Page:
ALEX’S ANGLE: JOCK, JINKY AND THE FOREGONE CONCLUSION

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WELCOME once again, folks, to the second of CQN’s new feature which will appear here every Saturday.

ALEX’S ANGLE‘ will go behind the headlines with Alex Gordon, the former Sports Editor of the Sunday Mail and Chief Sports Sub-Editor of the Daily Record when they were the biggest sellers in Scotland. The veteran newsman will reveal some tales from his journey through the inky trade.

Alex has also authored fifteen books on Celtic, the team that has always been closest to his heart, including co-writing the autobiographies of legends such as Bertie Auld, Tommy Gemmell, Davie Hay and John ‘Yogi’ Hughes.

HAPPY DAYS…Celtic legend Billy McNeill and author Alex Gordon share a joke at Celtic Park.

His other Celtic publications include ‘The Lisbon Lions: The 40th Anniversary Celebration’, ‘That Season in Paradise’, ‘Caesar and The Assassin’ and ‘In Praise of Caesar’, his tribute to Billy McNeill.

Here is Alex’s second EXCLUSIVE CQN column.

Please enjoy.

JOCK STEIN thought the world of Jimmy Johnstone – but it didn’t stop the legendary manager from giving the winger the boot from Celtic.

Wee Jinky was only 30 when he was informed his services were no longer required at Parkhead.

Back in 1975, clubs were obliged to offer a player at least a year’s contract or grant them a free transfer. Stein chose the latter for the mercurial star who was always more of a rascal than a rogue.

Basically, the wee man with the monumental talent had exhausted the patience of his manager. There was only going to be one winner in that confrontation and it wasn’t going to be the diminutive touchline ace who could be a genuine world-class performer when he was in the mood.

Two of my best friends told me how Jinky coped with the news his career was finished at the club closest to his heart.

“He was devastated,” said Tommy Gemmell. “Celtic Park was his spiritual home and he just could not take it all in that he was no longer a Celtic player. Even a year or so later, he was still talking about getting back to the club and playing in the hoops again.”

FACE TO FACE…Jock Stein and Jimmy Johnstone in conversation.

Bertie Auld, another of Johnstone’s Lisbon Lions team-mates, put it this way: “Jinky was 30 and maybe couldn’t hurtle up and down the wing and create havoc with those swivel hips as he did in his hey-day, but I have no doubt he could have played on for at least another four or five years as a midfield player.

“I noticed that more and more he was coming inside and pinging passes all over the pitch. He always possessed the ability to see a pass. But it wasn’t to be. To all intents and purposes, Jinky’s football career ended the day he walked out of Celtic Park.”

As the curtain descended on season 1974/75, there was the glorious finale of captain Billy McNeill who capped a phenomenal career as the team’s onfield leader when he went out as a deserved winner following the 3-1 Scottish Cup triumph over Airdrie on the sunkissed afternoon of May 3 1975 at Hampden.

It was a fitting conclusion to a truly stupendous decade of unprecedented success for Celtic in which McNeill amassed an extraordinary personal medal haul of twenty-three honours. He called it a day at the age of 35.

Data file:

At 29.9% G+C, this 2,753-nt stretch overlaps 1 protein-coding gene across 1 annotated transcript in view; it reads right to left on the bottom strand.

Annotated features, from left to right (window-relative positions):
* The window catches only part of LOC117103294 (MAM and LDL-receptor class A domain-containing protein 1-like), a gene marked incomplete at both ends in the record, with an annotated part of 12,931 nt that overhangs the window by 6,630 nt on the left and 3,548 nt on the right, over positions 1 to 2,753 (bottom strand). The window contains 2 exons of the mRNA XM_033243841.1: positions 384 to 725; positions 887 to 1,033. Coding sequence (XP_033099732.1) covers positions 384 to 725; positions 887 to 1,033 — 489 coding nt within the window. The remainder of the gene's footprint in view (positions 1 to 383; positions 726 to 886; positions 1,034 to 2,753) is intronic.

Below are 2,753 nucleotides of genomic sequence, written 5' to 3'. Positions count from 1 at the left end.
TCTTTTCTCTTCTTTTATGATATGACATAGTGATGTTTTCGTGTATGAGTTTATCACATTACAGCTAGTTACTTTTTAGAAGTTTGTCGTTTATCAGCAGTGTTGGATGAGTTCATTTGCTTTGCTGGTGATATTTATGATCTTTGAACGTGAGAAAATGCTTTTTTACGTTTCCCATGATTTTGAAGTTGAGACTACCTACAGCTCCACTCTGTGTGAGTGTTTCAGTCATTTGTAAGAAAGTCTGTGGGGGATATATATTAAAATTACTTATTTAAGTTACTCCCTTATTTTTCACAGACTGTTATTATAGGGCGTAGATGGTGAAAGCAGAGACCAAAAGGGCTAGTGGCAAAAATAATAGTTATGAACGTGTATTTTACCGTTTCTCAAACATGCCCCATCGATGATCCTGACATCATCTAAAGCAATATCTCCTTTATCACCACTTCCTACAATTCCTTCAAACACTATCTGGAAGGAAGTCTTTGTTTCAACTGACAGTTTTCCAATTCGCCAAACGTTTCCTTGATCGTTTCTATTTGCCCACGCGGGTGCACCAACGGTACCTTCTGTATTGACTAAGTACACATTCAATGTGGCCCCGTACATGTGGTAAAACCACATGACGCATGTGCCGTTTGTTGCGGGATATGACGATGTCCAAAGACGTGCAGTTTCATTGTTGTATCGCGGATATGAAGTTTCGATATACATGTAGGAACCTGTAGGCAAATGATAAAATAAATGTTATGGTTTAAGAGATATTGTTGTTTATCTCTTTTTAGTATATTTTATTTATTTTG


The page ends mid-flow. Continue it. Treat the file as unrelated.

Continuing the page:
WATCHING BRIEF…Jock Stein keeps a close eye on Jimmy Johnstone as he goes through a training routine before a European tie. Sean Fallon is in the background.

There was no such razzmatazz for Jimmy Johnstone. The previous Saturday, he had played in the 2-1 league defeat from St Johnstone in front of 11,000 fans at rundown Muirton Park.

He toiled to replicate any of the dazzling, serpentine-weaving runs that had become his trademark. On the hour mark, Jinky was replaced by Harry Hood.

Johnstone wasn’t involved in the preparations for the forthcoming Scottish Cup crescendo and wasn’t even listed as a substitute for Hampden, the two berths going to Tommy Callaghan and Roddie MacDonald.

As Jinky trudged off the pitch in Perth, he didn’t have an inkling his 12 years as an established Celtic first-team player had come to a halt.

Once the dust settled on the season, Jock Stein was fairly brutal in his assessment of the player.

He said: “I know he has a lot of football left in him, so it may seem odd that we decided not to utilise it and keep Jimmy in our team.

“But I feel he has climbed too many mountains with us. The challenge for him has gone, the spark can be rekindled somewhere else.

LITTLE BIG MAN…Jimmy Johnstone celebrates at Ibrox as dejected Rangers captain John Greig and keeper Norrie Martin sit it out.

“It is better that he gets a new challenge now at thirty years of age, when he can still make something of it, rather than hang around until he would be of little value to any new club.

“I once said that no player during my time as Celtic manager has caused me more trouble. I do not withdraw that remark.

“There were many occasions when I leaned over backwards to help him and yet, at times, we seemed to move from one crisis to the next with him.

“Yet it is true to say that, just like the fans on the terracing, there was no player who could give me such delight when he was on form than the wee redhead.”

The moral of the story, of course, is that no individual is bigger than the football club.

As with Jock and Jinky in another century, the outcome of any feud between manager and player is a foregone conclusion. With the transfer window due to close at the end of the month, all players should be aware of that fact.

If Jock Stein could treat the man who was voted by the fans in the Millennium Poll as Celtic’s Greatest-Ever Player in such a manner, it’s open season on everyone else.

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